It's unclear how many other top-tier free agents the Eagles are pursuing. They have been linked to Patriots safety Devin McCourty and also need an edge rusher to replace Trent Cole, who was released last week. But they will have competition.
"There are lot of teams with a lot of cap room," said former Eagles president Joe Banner. "There are a few outliers in the $45 million to $65 million [cap space] range. But more significantly, there's a huge number that have $20-30 million in cap room. I mean, the amount of dollars in the market place is huge. And there aren't that many guys to spend it on.
"To think in any given year you're going to get a large number of really good players [in free agency], the market usually doesn't allow for that. Even if your evaluations are good and even if the price you're paying is reasonable, there's still a limited number of players in each market that can really make a difference. And there's 32 teams that are after them."
Because most teams have put a high priority on re-signing their own top young players, the free-agent market historically has been more about quantity than quality. But this year's crop actually appears to be deeper than previous ones, particularly at some of the Eagles' positions of need such as cornerback, edge rusher and interior offensive line.
The reason: With the increase in the cap giving so many teams so much additional cap room, agents have been encouraging their clients to test the market.
"If I were an agent, it would take a hell of an offer from a team for me to sign before hitting free agency," Banner said. "Because there's just going to be so much money that you're going to be surprised at the sizes [of the contracts]. You're going to look at players who are just decent and see them get money that's going to really surprise you.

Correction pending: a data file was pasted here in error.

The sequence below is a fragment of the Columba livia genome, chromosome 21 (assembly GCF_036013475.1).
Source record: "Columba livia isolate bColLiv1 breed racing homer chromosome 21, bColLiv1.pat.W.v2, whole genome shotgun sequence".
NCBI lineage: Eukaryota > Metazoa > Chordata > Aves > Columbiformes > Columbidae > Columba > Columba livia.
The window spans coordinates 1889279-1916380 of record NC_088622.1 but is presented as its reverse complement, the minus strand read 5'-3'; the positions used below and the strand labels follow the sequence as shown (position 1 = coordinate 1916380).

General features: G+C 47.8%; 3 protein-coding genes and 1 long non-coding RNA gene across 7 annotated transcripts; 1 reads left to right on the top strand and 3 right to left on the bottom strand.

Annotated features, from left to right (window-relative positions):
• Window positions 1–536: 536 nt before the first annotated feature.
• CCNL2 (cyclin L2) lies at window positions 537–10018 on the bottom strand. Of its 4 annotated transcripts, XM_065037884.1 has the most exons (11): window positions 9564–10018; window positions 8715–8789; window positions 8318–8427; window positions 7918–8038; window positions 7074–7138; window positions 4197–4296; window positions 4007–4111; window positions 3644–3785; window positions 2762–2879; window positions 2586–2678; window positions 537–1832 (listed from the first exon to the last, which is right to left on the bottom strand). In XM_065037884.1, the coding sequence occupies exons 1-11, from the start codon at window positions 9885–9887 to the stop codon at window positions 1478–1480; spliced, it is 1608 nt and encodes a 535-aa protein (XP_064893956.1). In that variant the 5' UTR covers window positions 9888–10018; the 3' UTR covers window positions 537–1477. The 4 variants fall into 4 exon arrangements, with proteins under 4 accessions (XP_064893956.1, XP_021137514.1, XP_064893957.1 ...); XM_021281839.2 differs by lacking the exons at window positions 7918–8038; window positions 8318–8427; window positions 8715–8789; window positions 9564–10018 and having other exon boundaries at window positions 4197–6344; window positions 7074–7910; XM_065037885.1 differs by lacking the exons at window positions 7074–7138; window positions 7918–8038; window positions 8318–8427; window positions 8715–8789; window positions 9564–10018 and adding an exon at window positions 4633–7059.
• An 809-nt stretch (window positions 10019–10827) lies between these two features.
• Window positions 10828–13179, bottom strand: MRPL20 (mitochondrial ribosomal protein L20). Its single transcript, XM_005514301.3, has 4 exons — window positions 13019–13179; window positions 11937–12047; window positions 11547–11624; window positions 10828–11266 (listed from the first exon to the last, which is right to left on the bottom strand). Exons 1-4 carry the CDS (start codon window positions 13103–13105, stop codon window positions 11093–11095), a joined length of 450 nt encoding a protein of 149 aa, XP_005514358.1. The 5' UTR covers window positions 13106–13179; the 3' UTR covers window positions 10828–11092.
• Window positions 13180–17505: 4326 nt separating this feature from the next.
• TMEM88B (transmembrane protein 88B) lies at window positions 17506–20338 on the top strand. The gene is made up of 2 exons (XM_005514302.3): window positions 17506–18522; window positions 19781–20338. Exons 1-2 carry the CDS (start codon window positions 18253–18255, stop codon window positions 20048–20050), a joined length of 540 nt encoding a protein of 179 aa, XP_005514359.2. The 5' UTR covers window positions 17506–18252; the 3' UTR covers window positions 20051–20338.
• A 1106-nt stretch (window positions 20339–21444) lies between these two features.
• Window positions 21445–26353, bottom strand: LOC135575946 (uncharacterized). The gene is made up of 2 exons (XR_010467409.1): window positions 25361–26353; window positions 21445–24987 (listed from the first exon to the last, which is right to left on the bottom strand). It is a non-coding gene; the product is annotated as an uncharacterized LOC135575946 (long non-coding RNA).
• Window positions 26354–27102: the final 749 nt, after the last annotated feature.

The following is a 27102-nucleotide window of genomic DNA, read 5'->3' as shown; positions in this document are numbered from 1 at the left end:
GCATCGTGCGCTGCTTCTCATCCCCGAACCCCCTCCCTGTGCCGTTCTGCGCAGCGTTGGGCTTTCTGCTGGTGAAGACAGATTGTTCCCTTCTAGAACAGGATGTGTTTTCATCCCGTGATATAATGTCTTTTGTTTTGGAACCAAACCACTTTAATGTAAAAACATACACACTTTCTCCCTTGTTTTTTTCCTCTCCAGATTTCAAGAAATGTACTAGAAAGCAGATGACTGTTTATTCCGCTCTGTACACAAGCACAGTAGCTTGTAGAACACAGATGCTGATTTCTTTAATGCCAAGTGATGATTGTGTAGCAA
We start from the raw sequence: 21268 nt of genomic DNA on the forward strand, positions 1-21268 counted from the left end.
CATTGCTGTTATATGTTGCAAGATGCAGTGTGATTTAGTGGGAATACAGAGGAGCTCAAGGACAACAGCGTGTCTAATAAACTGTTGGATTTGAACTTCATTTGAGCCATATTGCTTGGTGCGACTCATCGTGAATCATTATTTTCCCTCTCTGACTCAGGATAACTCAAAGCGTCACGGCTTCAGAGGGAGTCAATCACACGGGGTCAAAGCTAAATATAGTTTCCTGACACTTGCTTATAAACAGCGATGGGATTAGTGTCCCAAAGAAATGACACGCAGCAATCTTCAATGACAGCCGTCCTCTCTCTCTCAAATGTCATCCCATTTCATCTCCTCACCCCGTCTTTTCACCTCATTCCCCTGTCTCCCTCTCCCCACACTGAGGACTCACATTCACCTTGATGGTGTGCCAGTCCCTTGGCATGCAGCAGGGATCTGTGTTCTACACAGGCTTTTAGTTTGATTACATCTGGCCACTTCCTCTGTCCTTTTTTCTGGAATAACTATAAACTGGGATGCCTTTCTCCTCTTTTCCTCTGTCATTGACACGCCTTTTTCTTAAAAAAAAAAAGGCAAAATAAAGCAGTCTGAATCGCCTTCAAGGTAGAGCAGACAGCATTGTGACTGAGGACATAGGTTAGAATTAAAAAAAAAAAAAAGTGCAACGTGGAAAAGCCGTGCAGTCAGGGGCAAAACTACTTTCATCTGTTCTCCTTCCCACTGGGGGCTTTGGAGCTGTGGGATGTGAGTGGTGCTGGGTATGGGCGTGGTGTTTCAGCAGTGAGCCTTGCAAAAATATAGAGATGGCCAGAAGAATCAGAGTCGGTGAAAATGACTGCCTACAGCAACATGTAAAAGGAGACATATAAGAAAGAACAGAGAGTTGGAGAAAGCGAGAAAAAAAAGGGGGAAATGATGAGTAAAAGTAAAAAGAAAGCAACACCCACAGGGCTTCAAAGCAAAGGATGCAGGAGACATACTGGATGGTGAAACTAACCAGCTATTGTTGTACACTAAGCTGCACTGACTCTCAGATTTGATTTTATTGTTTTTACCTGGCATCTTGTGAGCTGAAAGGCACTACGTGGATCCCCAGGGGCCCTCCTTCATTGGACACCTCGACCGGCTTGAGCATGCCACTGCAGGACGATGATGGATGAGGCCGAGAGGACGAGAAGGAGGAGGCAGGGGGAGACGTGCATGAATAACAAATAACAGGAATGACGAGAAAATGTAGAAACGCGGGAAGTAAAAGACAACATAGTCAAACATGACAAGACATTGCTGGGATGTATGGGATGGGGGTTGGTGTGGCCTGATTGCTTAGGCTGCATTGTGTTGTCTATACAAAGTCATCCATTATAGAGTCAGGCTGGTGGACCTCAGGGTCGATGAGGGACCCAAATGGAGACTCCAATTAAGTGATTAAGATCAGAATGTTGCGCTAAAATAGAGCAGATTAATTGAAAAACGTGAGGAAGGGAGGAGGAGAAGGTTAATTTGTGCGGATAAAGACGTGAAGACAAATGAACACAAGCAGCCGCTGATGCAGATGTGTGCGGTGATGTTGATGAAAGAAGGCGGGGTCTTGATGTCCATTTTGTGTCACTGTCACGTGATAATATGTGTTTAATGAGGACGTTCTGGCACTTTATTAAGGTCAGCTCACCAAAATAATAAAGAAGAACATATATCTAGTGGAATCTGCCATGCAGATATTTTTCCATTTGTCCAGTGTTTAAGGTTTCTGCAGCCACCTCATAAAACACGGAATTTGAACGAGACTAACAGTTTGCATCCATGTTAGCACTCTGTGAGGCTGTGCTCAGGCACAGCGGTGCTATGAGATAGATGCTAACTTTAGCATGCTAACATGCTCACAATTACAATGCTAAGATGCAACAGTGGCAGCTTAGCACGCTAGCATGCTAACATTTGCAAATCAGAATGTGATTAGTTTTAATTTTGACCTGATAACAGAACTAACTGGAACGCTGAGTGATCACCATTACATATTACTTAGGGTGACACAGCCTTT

"We saw it last year with guys like [Jairus] Byrd getting $9 million [per year]. It wasn't that long ago that people would have thought paying a safety $9 million a year was crazy. But the increases in the cap combined with the decreases in the rookie pool money has made that kind of thing plausible."
Cornerback Aqib Talib, boasting a lot of talent but a checkered off-the-field history, signed a 6-year, $57 million deal, including $25.5 million in guarantees, with the Broncos on the first day of free agency last year. He is among 10 corners in the league with a contract average of at least $9.5 million a year.
Assuming the reported details of Maxwell's deal are correct, he will become just the fifth corner in the league with a contract average of more than $10 million ($10.8 million), behind the Patriots' Darrelle Revis ($16M), the Cardinals' Patrick Peterson ($14.01M), the Seahawks' Richard Sherman ($14M) and the Browns' Joe Haden ($13.5M).